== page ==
“You know what I hate the most? I open my mouth to say something and before I’ve even said anything I can see people ready to say “no”, to shake their heads. So, I’ve decided, I am not a pet. I am just me. And I love being me.”
JOY tells the story of a young woman who has Down’s Syndrome – but that certainly isn’t going to stop her from living her life. She’s at college, she has a job and a boyfriend. The only people who treat her like she is different is everyone else around her. Joy just wants to be seen for who she is, beneath the body she is in. She isn’t disabled, she isn’t different, she is just a young woman making her way through life.
Joy is studying a book about a girl like her in Victorian times and we cleverly see this story interwoven with her own. In the victorian story we see a sister taking her disabled sister to a home where she will be looked after and studied for science. Sadly it is the safest place out there for her. But in the modern day story, Joy doesn’t want to be kept in a cage like a pet. Because she can do anything.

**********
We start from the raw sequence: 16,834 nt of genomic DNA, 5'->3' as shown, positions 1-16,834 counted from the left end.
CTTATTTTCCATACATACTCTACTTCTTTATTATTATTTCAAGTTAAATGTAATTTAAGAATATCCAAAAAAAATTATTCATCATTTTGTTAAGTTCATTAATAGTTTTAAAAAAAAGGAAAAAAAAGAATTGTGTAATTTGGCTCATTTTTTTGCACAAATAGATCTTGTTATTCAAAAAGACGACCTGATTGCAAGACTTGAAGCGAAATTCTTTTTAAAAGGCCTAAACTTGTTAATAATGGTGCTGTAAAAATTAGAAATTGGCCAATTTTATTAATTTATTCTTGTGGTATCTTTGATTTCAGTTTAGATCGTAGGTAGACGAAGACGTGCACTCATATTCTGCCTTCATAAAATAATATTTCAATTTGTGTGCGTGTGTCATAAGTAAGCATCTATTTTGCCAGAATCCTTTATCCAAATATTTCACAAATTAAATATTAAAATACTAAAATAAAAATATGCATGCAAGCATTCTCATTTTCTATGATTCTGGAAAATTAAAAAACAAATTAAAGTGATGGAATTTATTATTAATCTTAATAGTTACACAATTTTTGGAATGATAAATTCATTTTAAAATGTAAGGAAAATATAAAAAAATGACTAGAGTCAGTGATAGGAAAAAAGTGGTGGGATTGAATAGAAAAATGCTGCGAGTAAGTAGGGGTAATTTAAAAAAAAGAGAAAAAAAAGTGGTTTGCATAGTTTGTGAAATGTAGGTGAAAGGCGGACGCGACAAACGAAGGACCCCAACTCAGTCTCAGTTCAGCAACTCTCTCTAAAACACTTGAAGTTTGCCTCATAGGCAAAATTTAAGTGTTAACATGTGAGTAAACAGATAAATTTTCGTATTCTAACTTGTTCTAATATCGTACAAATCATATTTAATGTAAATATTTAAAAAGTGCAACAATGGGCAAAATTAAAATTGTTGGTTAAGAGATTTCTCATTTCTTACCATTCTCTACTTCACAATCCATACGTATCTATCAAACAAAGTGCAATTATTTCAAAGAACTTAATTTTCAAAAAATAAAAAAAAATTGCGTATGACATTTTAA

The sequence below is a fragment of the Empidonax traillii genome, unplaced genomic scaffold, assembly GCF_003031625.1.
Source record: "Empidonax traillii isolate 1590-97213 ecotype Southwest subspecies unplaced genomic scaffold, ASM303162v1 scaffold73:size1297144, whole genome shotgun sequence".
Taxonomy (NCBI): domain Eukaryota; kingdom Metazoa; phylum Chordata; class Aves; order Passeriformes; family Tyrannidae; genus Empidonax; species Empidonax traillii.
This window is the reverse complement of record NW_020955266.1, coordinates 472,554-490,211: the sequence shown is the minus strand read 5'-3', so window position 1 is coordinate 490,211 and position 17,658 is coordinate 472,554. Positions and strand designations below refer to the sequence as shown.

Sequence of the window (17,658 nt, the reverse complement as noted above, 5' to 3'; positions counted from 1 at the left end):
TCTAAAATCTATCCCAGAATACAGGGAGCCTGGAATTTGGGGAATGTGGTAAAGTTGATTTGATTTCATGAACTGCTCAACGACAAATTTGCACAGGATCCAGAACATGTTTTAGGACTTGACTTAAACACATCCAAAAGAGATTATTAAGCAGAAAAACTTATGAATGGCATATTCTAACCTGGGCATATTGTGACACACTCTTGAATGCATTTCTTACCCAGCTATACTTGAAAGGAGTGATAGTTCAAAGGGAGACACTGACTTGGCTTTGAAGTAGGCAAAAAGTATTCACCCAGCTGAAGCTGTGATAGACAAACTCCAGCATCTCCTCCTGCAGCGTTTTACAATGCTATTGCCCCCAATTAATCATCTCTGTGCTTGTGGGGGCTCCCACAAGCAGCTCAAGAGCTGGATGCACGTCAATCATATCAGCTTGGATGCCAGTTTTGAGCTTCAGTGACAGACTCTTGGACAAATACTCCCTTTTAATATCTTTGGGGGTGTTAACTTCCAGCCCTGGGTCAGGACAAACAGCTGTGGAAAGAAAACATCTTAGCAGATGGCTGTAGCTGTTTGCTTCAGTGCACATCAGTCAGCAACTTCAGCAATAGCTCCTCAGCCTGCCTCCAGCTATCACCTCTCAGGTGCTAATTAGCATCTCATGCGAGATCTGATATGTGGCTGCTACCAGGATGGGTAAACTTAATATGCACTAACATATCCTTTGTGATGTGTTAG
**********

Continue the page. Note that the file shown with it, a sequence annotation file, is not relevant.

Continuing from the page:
Some of the cast are identified as having learning disabilities, some are not. All have graduated from Drama School but some sadly may not be given a fair shot at theatre roles in the mainstream because they are ‘disabled’. I agree with what Joy says in the play “Disability is a shit word, I’m not using it anymore” and it would be wonderful if we could live in a world where we didn’t.
Joy isn’t a life changing play, the story isn’t groundbreaking but the message is. As someone who is an advocate for making theatre accessible to as many people as possible (whether that be for the actors on stage or those in the audience) this is certainly a play that deserves to be seen.
Joy is a heart warming story about family having to let their children grow up and go out in to the world, regardless of how much we might want to wrap them up in cotton wool and protect them forever.
Reviewed by West End Wilma
Photo: Mathew Foster